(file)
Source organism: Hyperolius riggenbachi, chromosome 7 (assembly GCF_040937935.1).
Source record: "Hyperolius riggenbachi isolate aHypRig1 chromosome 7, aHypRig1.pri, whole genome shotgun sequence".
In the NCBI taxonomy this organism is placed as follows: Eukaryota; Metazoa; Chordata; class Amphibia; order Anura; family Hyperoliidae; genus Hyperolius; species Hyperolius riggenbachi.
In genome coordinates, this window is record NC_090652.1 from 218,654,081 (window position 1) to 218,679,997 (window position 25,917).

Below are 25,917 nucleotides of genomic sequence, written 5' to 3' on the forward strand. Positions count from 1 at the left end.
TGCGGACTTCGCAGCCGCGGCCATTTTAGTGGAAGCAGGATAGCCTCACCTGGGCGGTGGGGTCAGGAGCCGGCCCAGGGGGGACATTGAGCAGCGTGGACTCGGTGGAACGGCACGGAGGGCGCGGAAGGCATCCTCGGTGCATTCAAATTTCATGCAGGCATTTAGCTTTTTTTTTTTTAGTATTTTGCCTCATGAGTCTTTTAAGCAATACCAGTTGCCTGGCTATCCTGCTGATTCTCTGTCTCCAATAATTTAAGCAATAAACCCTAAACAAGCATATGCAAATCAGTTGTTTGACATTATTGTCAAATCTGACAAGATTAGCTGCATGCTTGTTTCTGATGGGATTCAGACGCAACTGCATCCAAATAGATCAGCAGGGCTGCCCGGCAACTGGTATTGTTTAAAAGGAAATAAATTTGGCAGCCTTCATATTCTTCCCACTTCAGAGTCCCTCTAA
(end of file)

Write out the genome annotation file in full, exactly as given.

Source organism: Hyperolius riggenbachi, chromosome 7 (assembly GCF_040937935.1).
Source record: "Hyperolius riggenbachi isolate aHypRig1 chromosome 7, aHypRig1.pri, whole genome shotgun sequence".
In the NCBI taxonomy this organism is placed as follows: Eukaryota; Metazoa; Chordata; class Amphibia; order Anura; family Hyperoliidae; genus Hyperolius; species Hyperolius riggenbachi.
In genome coordinates, this window is record NC_090652.1 from 218,654,081 (window position 1) to 218,679,997 (window position 25,917).

Below are 25,917 nucleotides of genomic sequence, written 5' to 3' on the forward strand. Positions count from 1 at the left end.
TGCGGACTTCGCAGCCGCGGCCATTTTAGTGGAAGCAGGATAGCCTCACCTGGGCGGTGGGGTCAGGAGCCGGCCCAGGGGGGACATTGAGCAGCGTGGACTCGGTGGAACGGCACGGAGGGCGCGGAAGGCATCCTCGGTGCATTCAAATTTCATGCAGGCATTTAGCTTTTTTTTTTTTAGTATTTTGCCTCATGAGTCTTTTAAGCAATACCAGTTGCCTGGCTATCCTGCTGATTCTCTGTCTCCAATAATTTAAGCAATAAACCCTAAACAAGCATATGCAAATCAGTTGTTTGACATTATTGTCAAATCTGACAAGATTAGCTGCATGCTTGTTTCTGATGGGATTCAGACGCAACTGCATCCAAATAGATCAGCAGGGCTGCCCGGCAACTGGTATTGTTTAAAAGGAAATAAATTTGGCAGCCTTCATATTCTTCCCACTTCAGAGTCCCTCTAA